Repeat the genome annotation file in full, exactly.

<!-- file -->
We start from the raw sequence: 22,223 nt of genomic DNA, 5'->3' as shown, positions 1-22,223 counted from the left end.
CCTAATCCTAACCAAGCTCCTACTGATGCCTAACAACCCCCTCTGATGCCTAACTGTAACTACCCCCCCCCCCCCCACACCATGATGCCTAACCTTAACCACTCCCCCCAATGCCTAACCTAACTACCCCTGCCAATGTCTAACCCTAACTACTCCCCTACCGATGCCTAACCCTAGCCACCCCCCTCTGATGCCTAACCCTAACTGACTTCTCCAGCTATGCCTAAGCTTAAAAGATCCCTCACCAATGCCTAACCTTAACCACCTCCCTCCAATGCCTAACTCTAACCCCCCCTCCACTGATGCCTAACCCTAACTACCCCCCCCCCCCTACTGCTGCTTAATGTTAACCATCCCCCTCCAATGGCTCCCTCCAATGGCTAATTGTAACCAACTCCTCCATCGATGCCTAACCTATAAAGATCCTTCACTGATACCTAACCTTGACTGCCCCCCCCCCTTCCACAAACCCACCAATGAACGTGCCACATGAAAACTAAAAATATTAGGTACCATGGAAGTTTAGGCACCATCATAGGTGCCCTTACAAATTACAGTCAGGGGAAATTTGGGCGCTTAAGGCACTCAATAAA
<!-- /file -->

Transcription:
We start from the raw sequence: 22,223 nt of genomic DNA, 5'->3' as shown, positions 1-22,223 counted from the left end.
CCTAATCCTAACCAAGCTCCTACTGATGCCTAACAACCCCCTCTGATGCCTAACTGTAACTACCCCCCCCCCCCCCACACCATGATGCCTAACCTTAACCACTCCCCCCAATGCCTAACCTAACTACCCCTGCCAATGTCTAACCCTAACTACTCCCCTACCGATGCCTAACCCTAGCCACCCCCCTCTGATGCCTAACCCTAACTGACTTCTCCAGCTATGCCTAAGCTTAAAAGATCCCTCACCAATGCCTAACCTTAACCACCTCCCTCCAATGCCTAACTCTAACCCCCCCTCCACTGATGCCTAACCCTAACTACCCCCCCCCCCCTACTGCTGCTTAATGTTAACCATCCCCCTCCAATGGCTCCCTCCAATGGCTAATTGTAACCAACTCCTCCATCGATGCCTAACCTATAAAGATCCTTCACTGATACCTAACCTTGACTGCCCCCCCCCCTTCCACAAACCCACCAATGAACGTGCCACATGAAAACTAAAAATATTAGGTACCATGGAAGTTTAGGCACCATCATAGGTGCCCTTACAAATTACAGTCAGGGGAAATTTGGGCGCTTAAGGCACTCAATAAA